On 24 November 2010 following changes to the rules for rider averages made at the Annual General Meeting of the BSPA, the Coventry Bees and Peterborough Panthers walked out of the meeting. As a result, on 27 November 2010 the BSPA omitted both teams from the 2011 Elite League for failing to declare their intent to compete in the 2011 league at the AGM; the decision is set to be the subject of a legal challenge by both clubs. On 17 February 2011, it was announced by the BSPA that both Coventry and Peterborough would not be competing in the Elite League. Both clubs rejected an offer from the BSPA issued on 31 January 2011, which would have permitted both clubs to continue with their proposed legal action whilst resuming their league membership with immediate effect. On 15 March 2011 it was announced that both the Coventry Bees and Peterborough Panthers would be part of the 2011 Elite League season; however this was not confirmed by the BSPA despite announcements by Peterborough and Coventry bees co-promoter, Allen Trump.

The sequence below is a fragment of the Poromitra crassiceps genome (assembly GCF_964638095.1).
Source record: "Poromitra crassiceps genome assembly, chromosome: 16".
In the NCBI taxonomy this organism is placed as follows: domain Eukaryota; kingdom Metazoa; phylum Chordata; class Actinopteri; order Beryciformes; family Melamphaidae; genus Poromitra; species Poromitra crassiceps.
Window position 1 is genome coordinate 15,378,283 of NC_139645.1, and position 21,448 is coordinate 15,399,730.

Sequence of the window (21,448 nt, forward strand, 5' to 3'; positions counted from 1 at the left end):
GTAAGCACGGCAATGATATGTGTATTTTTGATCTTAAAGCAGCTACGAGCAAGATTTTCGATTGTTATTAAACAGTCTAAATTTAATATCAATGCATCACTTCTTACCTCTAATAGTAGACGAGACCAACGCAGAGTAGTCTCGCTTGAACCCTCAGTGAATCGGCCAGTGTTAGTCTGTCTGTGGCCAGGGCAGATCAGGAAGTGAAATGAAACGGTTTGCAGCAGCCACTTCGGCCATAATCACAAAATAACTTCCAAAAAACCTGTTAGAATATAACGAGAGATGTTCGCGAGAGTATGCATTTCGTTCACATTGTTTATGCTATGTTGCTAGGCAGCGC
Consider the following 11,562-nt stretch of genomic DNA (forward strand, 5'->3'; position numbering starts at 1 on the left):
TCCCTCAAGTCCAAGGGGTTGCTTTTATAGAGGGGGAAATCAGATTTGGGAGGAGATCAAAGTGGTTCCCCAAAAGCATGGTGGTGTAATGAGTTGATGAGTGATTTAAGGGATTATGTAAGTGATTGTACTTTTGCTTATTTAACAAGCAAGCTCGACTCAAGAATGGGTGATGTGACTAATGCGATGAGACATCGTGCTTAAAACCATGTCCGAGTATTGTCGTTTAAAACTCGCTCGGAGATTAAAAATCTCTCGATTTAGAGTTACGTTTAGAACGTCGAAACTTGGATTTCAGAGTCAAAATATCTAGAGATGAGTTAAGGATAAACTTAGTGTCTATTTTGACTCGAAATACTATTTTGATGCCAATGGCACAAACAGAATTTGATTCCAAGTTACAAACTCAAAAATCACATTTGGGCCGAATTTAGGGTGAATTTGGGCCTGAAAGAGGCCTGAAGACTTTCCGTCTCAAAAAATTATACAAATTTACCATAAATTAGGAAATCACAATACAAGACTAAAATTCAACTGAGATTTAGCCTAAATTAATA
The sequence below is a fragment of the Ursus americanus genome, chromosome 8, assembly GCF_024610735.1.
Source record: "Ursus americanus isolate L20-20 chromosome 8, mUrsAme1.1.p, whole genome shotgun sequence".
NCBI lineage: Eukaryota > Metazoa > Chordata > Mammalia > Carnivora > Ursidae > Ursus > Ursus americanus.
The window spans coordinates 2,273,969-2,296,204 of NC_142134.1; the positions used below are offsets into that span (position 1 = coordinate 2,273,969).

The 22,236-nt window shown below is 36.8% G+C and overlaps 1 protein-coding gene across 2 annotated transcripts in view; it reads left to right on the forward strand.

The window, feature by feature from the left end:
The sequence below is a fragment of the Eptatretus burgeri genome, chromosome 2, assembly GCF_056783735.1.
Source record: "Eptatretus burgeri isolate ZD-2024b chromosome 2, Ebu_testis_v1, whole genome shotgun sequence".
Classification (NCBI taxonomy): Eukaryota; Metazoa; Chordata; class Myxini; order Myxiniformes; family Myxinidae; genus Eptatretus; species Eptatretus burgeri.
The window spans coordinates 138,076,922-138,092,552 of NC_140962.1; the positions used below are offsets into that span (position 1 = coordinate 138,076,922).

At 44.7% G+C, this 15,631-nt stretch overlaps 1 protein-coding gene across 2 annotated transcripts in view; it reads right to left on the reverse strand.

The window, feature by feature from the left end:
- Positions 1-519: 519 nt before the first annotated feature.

On 8 April 2011, the BSPA confirmed both teams had returned to the Elite League for the 2011 season. On 11 August 2011 Edward Kennett resigned from Coventry Speedway, after it was deemed his silencer was'illegal' when racing against Lakeside on 6 August. Kennett said this was caused by'a member of his team' who had'tampered with it'. Kennett was banned from racing for 7 days by the SCB and appeared in front of a disciplinary hearing on 16 August where he received a 6-month worldwide ban. On 21 September 2011 the Bees were put up for sale by owner Avtar Sandhu; the club is now owned by businessman Mick Horton, the promotional licence is held jointly by Colin Pratt and Mick Horton.. On 26 February 2017 it was announced by the BSPA that the club has had its licence frozen and therefore would not be competing in the Speedway Great Britain Premiership 2017 season; the licence being frozen was due to the club being unable to satisfy the BSPA that they can fulfil a full season of league racing. This was due to having an agreement with Leicester Lions to only use their stadium for a handful of fixtures and not having any guarantees of being able to return to Brandon Stadium for the remaining fixtures.